Archive for April, 2013

Rum wisdom

Posted in Uncategorized with tags on 18/04/2013 by mixanddream

ImageAll categories of Rum know a huge sales revival. It’s a fact that bartenders, can’t ignore. In this article I will not extend historical knowledge on Rum, as this spirit has a long story, related to much slave trade, colonisation of the Caribbean’s, treachery and revolution. I would like to give everybody a hint of what were rum cocktails before they were associated with oversweet frozen daiquiris, fruity mojitos and sacrilege Mai tai’s. There was a life a MUCH better one for rum before Pina coladas and tikis.

For those who think, ”I can’t do rum” I’m guessing you think that for the main reason of it being, because of a really rough binge session back in your teenage day with a cheap rum. Or just a bad experience with a catastrophic repetition of over diluted mojitos in a random boozer. Take a second to think again, Rum is like whisky, there’s just as many different types, with completely different flavour profiles, complexity, richness and smoothness. But you can’t really compare a light crisp Cuban rum, really briefly aged, with a good old rich and smooth Nicaraguan vintage. If the AOC rum agricole de Martinique is high proof crisp and vegetal, the Guatemalan rums will be more on the fruitier, caramel, spicier side.

Unlike many would think, pretty much all types of rum can be mixed. If the light un-aged ones are ok to be mixed with pretty much any juice, the life changing cocktails, will be made with old rums, and simple ingredients, warm liqueurs, bitters, vermouth…

Rum has been used to prepare what is one of the oldest cocktails still made today in modern cocktail bars. The Grog, consists of rum and water, sometimes lemon or lime, with nutmeg or cinnamon.  This was introduced in the British Royal Navy, in the middle of the 18th century. The idea is pretty much essence of the cocktail. Take a spirit, too strong and possibly too rough and dilute it down to improve the taste and lower the strength. Molasses were soon added. We’re not talking about Zacapa solera, we’re talking about proper pirate booze, roughly distilled, poorly aged and stored, possibly macerated with a couple of dead mice.  Sailors had a daily allowance of rum, originally half a pint, twice a day. Diluting it down was meant to reduce drunkenness on board and the indiscipline related to it.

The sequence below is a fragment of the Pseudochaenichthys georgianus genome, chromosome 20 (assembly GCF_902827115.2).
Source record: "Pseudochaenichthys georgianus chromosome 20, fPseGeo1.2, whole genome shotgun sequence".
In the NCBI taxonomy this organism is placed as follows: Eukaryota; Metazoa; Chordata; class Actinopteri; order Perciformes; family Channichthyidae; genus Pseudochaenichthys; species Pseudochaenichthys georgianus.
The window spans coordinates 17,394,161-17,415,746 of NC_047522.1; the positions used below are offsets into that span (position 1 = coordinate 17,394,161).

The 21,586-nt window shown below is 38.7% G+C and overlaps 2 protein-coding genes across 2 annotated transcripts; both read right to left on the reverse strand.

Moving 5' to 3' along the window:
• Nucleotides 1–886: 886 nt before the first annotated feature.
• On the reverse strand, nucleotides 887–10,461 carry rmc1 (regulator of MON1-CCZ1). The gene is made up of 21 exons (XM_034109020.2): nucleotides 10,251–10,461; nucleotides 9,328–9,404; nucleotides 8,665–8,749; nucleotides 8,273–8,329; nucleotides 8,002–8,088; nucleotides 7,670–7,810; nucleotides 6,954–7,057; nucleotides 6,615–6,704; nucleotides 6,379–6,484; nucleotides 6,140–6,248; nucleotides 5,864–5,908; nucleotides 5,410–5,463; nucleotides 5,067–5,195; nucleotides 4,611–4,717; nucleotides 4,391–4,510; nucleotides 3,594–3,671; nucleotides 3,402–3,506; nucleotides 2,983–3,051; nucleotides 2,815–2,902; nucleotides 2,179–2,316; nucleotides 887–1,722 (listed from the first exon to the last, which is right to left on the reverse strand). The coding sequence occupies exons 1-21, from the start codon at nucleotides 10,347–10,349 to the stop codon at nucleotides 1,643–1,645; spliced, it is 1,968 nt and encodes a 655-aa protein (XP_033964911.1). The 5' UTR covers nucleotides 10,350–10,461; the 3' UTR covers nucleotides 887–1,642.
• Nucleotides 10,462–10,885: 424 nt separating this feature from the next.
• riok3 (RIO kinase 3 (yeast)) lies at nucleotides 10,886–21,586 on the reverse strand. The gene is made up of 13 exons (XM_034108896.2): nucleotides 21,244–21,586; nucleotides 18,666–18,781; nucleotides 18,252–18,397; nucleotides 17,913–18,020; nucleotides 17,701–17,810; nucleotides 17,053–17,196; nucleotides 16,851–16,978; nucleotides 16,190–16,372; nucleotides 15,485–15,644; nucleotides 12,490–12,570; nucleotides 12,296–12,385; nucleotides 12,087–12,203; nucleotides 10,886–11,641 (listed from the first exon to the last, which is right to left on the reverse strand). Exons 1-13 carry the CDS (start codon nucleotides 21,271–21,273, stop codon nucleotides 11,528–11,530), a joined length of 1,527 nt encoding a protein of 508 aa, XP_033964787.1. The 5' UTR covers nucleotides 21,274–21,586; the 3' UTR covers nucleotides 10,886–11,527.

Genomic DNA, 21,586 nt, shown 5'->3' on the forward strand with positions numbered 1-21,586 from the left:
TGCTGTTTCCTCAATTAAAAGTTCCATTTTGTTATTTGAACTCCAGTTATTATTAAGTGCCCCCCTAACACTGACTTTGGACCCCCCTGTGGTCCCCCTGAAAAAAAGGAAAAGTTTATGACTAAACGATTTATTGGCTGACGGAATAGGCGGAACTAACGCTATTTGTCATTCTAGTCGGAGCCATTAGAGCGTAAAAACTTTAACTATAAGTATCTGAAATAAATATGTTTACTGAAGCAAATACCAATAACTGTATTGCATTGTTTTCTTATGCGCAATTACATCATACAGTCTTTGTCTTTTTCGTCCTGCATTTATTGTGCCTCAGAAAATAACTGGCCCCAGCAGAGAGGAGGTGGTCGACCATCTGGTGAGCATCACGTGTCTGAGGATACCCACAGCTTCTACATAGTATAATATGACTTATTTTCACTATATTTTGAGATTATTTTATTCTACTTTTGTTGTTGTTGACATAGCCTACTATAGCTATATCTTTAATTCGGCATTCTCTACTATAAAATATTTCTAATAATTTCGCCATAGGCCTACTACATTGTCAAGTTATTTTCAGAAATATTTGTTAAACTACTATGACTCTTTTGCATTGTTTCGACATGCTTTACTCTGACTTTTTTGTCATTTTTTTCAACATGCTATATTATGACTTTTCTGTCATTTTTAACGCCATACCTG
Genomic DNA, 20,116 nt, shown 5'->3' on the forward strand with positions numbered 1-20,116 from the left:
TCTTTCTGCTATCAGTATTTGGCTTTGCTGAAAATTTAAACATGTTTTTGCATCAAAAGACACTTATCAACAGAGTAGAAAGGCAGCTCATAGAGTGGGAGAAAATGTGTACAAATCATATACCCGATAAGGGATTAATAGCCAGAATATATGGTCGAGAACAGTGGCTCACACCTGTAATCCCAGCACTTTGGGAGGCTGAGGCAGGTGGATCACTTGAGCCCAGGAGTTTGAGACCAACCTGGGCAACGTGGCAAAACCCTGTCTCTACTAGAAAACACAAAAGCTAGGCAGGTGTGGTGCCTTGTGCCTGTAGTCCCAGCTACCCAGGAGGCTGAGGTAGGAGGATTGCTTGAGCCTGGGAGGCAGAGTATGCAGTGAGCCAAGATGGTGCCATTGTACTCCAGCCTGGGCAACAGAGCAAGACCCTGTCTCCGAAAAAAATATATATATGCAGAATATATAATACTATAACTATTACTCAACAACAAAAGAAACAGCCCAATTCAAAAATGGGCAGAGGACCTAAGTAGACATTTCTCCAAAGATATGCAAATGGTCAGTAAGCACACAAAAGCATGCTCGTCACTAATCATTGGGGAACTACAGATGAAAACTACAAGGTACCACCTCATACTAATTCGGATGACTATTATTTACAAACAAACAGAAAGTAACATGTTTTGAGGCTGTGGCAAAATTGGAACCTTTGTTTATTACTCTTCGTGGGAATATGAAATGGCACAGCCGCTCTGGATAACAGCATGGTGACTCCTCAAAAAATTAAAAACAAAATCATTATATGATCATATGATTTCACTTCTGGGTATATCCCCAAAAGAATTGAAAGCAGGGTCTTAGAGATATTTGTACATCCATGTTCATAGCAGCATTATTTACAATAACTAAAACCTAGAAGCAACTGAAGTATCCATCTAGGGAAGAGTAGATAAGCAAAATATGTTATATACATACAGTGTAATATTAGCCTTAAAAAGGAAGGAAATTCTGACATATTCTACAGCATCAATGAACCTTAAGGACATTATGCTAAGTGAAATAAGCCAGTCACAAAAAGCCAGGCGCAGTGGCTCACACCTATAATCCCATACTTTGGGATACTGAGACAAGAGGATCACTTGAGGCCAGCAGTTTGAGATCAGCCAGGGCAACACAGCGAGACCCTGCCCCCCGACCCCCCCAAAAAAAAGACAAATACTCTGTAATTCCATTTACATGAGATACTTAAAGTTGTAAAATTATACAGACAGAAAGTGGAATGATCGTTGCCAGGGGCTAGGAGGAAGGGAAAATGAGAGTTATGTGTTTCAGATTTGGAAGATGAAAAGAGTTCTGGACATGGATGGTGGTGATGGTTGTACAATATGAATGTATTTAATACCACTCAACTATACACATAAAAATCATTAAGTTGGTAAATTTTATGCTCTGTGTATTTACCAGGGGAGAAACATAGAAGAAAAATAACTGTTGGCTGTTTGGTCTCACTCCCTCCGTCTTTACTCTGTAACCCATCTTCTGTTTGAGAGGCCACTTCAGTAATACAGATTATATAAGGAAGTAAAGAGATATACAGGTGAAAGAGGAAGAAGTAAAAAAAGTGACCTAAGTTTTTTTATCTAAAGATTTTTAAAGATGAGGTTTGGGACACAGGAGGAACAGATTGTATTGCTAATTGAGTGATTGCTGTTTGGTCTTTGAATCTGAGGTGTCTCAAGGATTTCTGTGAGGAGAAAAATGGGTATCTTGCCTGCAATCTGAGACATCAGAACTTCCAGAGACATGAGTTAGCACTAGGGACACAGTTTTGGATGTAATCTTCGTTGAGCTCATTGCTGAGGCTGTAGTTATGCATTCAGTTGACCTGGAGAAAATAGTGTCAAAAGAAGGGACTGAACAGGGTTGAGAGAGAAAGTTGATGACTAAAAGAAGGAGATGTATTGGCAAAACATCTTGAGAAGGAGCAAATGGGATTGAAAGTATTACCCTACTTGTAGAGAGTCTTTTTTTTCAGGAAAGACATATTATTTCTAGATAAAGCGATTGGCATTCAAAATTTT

This is pretty much how everything started. This laid the bases for the mojito and the daiquiri, and then plethora of cocktails. A mix of hot sun, hard work, and a justified need of intoxication led the inventors of these drinks to blend the ingredients needed to create these recipes that have lived thru the ages.

So as we go on, if you are looking for something different than sugar rum and water, no need to drown yourself into gallons of juices and coconut cream. Before the tiki and the disco era were born, rum had a life. Fairly easy to obtain during prohibition thanks to the rum runners, and still accessible in Cuba for the drunks that were wealthy enough to afford the trip to imbibe despite their homeland regulations, it is the base of many incredibly tasty classics, that are mostly forgotten these days. We owe to prohibition a series of relatively simple drinks such as:

The Mary Pickford, created by a Cuban bartender for the American actress pioneering silent movie (the cheeky little bugger had now set the base on how to easily impress a female customer, we all have named a drink after a fit patron ourselves). Rum, pineapple juice maraschino and grenadine.Image

El Presidente, 4:2:1:0,5 slightly aged rum, red vermouth, Curacao (less sweet than triple sec), grenadine (home made please), created by one of these American bartenders who fled the Great ExperimentImage

Nacional special, again, slightly aged rum, pineapple juice, lime juice, simple syrup, apricot brandy (4:2:1:1:0,5), and again, created by another Yankee bartender in CubaImage

Maybe among my personal favourites, The papa doble, or Hemingway Daiquiri, or Daiquiri #3, according to personal researches (not so pushed), 99% of people ordering this drink will be bartenders. Created for Ernest Hemingway, famous alcoholic bipolar diabetic regular at La Floridita, what a legendary chap. The guy wouldn’t have any sugar in his daiquiris, and liked it stronger and bitterer. It is really important that you use freshly squeezed juices on this one. If you wonder what your Mexican elbow is there for, it’s time to use it. White Cuban rum, freshly squeezed grapefruit and lime juice, Luxardo Maraschino liqueur.  Please report any bartender that you see adding sugar to it.Image